If your your playing a drunken paladin that drops his sword at the climax of a battle, but starts the whole sweaty palm joke that has us all almost off our chairs by the end of the night your good. no optimization needed. if all 40 hours I put into my character are like that I'm having an awesome time. Even if I have to go through 20 characters cause they keep dying.

Posting again because I love this post. Bring on the gnome chefs and have fun.

As other people have noted, I see overoptimization online (here) a lot more than I see it in actual games, though I don't do Pathfinder Society play.

Should I be nervous that the thread discussing an invasion of the demon infested Worldwound turned into a big old Brony fest?

Because Asmodeus is a smart dude and having an order "just" a breath from LE is more likely to draw in people and be a bit more subtle than going flat out card carrying evil?

I think LE sort of subverting LN would probably be very likely in a world where alignments actually existed.

Another vote here for inquisitor: Always something to do- in social settings, skill challenges and combat

Not overpowered at high levels, but certainly not underpowered

This thread wound up being a good read, and it is also unintentionally hilarious.

It feels kind of like someone bringing up a family divorce over Thanksgiving. You can practically sense people tensing up and waiting to pounce if they believe a line is crossed.

Since we are focusing on the good- a deal maker for me is that I really, really like Paizo's customer service. I had a question about the first AP I purchased and the guy who wrote the darn thing answered it within 30 minutes. I can't compare to every other customer services, but I can say that I've been pleased enough with what I've received that I'm inclined to stick around.

I'd probably suggest an overall more neutral party than good party.

immortality via dying and going to heaven is actually not true in the Pathfinder world. You become a petitioner and some of the risks of mortality are gone, but there is always the chance of some evil adventuring party or daemonic invasion or whatever.

Even if only .001 percent of good petitioners chillin in the happy afterlives are killed each year, they are still effectively mortal over time. Sticking with the system immortality is overrated.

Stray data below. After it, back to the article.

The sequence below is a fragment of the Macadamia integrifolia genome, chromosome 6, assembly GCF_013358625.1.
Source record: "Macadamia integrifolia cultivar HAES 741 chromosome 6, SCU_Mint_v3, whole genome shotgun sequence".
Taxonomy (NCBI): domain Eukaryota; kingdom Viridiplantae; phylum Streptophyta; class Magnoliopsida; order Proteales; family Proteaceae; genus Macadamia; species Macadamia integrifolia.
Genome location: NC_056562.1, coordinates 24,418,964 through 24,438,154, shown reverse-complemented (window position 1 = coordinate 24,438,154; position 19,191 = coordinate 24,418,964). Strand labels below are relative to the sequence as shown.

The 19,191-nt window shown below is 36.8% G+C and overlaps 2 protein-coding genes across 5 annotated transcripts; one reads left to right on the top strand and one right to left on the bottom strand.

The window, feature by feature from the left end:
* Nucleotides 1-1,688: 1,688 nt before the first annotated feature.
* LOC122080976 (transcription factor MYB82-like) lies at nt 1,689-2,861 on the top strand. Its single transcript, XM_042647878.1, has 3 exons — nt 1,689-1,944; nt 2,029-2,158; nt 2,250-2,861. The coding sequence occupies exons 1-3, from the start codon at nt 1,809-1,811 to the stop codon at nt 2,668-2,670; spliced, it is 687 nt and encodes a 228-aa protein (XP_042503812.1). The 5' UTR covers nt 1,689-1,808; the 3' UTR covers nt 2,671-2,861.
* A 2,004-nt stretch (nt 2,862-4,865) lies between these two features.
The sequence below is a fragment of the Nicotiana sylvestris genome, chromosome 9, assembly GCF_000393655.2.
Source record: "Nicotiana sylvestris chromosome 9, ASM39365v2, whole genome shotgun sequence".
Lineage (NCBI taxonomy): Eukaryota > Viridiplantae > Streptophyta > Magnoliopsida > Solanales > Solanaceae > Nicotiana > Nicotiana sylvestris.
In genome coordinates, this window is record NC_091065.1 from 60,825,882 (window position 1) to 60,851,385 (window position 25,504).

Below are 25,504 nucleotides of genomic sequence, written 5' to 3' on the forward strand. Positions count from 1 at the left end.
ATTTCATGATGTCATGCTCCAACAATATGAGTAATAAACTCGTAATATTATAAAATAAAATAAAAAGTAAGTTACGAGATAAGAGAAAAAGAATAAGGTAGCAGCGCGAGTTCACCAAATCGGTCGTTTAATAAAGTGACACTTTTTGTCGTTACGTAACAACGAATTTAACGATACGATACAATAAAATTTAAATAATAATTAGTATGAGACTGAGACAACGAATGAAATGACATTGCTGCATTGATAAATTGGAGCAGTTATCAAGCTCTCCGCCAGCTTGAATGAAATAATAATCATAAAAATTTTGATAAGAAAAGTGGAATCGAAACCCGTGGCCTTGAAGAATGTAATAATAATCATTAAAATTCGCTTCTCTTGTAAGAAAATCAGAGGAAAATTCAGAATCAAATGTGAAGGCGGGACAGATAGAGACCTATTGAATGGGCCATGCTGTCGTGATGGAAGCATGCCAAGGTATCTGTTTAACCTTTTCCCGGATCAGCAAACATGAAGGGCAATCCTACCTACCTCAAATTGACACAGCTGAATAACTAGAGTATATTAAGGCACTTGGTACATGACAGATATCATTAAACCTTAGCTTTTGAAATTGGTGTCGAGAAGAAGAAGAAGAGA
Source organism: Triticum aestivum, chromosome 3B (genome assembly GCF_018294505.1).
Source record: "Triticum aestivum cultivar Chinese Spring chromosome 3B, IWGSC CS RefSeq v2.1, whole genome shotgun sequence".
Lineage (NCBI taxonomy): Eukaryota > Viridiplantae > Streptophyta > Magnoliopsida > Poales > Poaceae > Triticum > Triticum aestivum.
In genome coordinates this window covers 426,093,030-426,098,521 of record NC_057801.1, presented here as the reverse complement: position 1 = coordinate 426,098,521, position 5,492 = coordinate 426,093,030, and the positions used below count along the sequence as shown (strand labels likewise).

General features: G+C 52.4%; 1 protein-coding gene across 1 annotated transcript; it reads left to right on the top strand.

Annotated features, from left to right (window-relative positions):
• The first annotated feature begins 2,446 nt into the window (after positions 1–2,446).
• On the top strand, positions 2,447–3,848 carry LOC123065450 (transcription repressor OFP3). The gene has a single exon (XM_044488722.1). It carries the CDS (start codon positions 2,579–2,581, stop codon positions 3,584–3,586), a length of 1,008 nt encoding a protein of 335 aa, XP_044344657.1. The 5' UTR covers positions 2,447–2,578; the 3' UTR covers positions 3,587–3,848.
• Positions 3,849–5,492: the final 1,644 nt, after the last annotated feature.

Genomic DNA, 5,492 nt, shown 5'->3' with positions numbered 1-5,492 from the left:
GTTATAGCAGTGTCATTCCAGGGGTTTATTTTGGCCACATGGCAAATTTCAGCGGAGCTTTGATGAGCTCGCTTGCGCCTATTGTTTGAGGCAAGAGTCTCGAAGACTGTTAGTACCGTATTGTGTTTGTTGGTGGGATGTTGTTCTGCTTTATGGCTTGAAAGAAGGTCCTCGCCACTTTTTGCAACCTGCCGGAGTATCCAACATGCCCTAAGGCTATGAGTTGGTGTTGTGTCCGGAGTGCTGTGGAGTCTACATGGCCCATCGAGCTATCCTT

I've always wanted to actually read the tunnels and trolls material, I only remember one video game

good picks

I'm also a fan of calcific touch, but only if you can get reach.

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lol, Order Of The Stick fan? Me too!

AD: I agree that the MMO comparison has been frequently used as a negative, but I don't think it needs to be. But if that comparison has been corrupted, then so be it. Point being, 4.0's attempt to draw a new audience while keeping the gaming system's core audience loyal had mixed results, to say the least. An actual market/business review of what went well and what backfired would be an interesting read.

Sebastian: My discussion is no more or less "edition skirmishish" than every other aspect of this thread.

um, someone asked me a question, which I answered, in a way, I might note, that specifically said I don't consider the difference to be a positive or negative

I don't see the assertion that it appears they were trying to reach a broader video game market to be at all a bad thing. In fact, it would be a very logical decision on their part.

I have no way of proving this assertion to be true. It was an opinion I formed after reviewing the game, based on the creation of things like elite monsters and minions, rechargeable powers, healing surges, set classes (and a focus on balancing those classes with matching mechanics) and so forth. It (the similarity between 4.0 and MMOs) IS a commonly expressed opinion held by people who fall on all points of the 3.X/4.0 spectrum (including those who love 4.0).

I disagree that such an assertion would even require evidence of a deliberate attempt (ex: a quote from publisher specifically saying to make the game more MMO friendly) but creativity does not take place in a void. Any new game system is going to consider what works and what does not work in previous game systems, so it is very likely (and, in fact, even probable) had some MMO concepts in their heads while creating the game.